Why do I need a colon exam?
Many diseases of the colon and rectum can be prevented or minimized. The key is to seek medical care for prompt diagnosis and treatment when symptoms develop—and to proactively screen for colorectal cancer. Colon exams, especially those using direct visualization such as colonoscopy or PillCam COLON, offer doctors a way to look at the inside lining of the colon to find any abnormal areas and to monitor existing conditions.
Locating polyps, the precursors to most colorectal cancers
Polyps are abnormal growths attached to the inside of the colon or rectum. Colon polyps are common, and not everyone who has them will develop cancer. But with regular screening, polyps can be found and removed before they have the chance to turn into cancer. Screening can also result in finding colorectal cancer early, when it is highly curable.
Diagnosing symptoms, and monitoring conditions
If you are having problems, such as diarrhea, constipation, abdominal pain, or bleeding, your doctor may recommend a diagnostic colon exam. If you have already been diagnosed with a colon problem, such as an inflammatory bowel disease (IBD) or irritable bowel syndrome (IBS), your doctor may want to monitor your condition using a colon exam.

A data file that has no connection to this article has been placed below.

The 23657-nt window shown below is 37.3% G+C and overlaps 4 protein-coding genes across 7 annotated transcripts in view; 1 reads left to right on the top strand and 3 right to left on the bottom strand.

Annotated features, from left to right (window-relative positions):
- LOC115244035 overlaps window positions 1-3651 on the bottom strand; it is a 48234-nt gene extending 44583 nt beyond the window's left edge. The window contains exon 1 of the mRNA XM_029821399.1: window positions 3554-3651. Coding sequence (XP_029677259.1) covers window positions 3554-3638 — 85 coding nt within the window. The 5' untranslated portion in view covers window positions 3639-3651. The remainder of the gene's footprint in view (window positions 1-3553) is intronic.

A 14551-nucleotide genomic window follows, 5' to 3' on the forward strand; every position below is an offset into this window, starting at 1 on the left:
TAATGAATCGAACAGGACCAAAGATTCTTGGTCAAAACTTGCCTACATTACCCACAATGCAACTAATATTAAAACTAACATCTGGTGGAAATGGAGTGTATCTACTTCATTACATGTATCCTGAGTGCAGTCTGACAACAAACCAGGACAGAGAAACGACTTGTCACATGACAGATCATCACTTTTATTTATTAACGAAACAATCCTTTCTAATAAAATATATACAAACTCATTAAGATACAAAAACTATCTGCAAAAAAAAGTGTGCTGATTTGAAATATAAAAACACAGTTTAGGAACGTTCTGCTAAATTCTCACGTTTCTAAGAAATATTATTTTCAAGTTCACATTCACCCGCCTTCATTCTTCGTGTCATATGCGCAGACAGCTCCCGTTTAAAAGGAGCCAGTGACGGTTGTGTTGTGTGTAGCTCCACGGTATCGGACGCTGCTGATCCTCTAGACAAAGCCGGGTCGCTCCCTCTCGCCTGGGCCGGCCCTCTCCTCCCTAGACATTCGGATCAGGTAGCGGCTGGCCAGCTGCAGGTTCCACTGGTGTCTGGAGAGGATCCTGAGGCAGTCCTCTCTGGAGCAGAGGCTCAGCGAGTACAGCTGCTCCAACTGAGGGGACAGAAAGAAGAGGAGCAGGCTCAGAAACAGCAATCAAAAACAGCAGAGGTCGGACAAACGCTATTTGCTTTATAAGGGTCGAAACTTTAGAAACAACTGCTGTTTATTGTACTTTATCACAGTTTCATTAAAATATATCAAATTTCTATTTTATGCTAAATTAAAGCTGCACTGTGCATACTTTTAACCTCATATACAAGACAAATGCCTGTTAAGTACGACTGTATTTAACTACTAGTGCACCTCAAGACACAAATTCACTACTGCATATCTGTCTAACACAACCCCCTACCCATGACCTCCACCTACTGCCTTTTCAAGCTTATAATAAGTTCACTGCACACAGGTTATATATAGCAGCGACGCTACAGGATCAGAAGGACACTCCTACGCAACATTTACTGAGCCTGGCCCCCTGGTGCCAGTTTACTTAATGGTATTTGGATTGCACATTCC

Screening for colorectal cancer
If you have any of the risk factors for colorectal cancer, such as a past history of polyps or if you are age 50 or older, your doctor may recommend a colon exam. Early-stage colorectal cancer does not usually have symptoms—by the time symptoms do present, the cancer is very advanced and very hard to treat. Regular screening is necessary to find these cancers in the early stages. To be most effective, this screening should provide a full and complete view of the colon.
Individuals could have higher risk for colon cancer if a member of your immediate family has had colon cancer or had polyps removed at a young age. Your doctor might suggest colon screening earlier or more frequently based on your family history.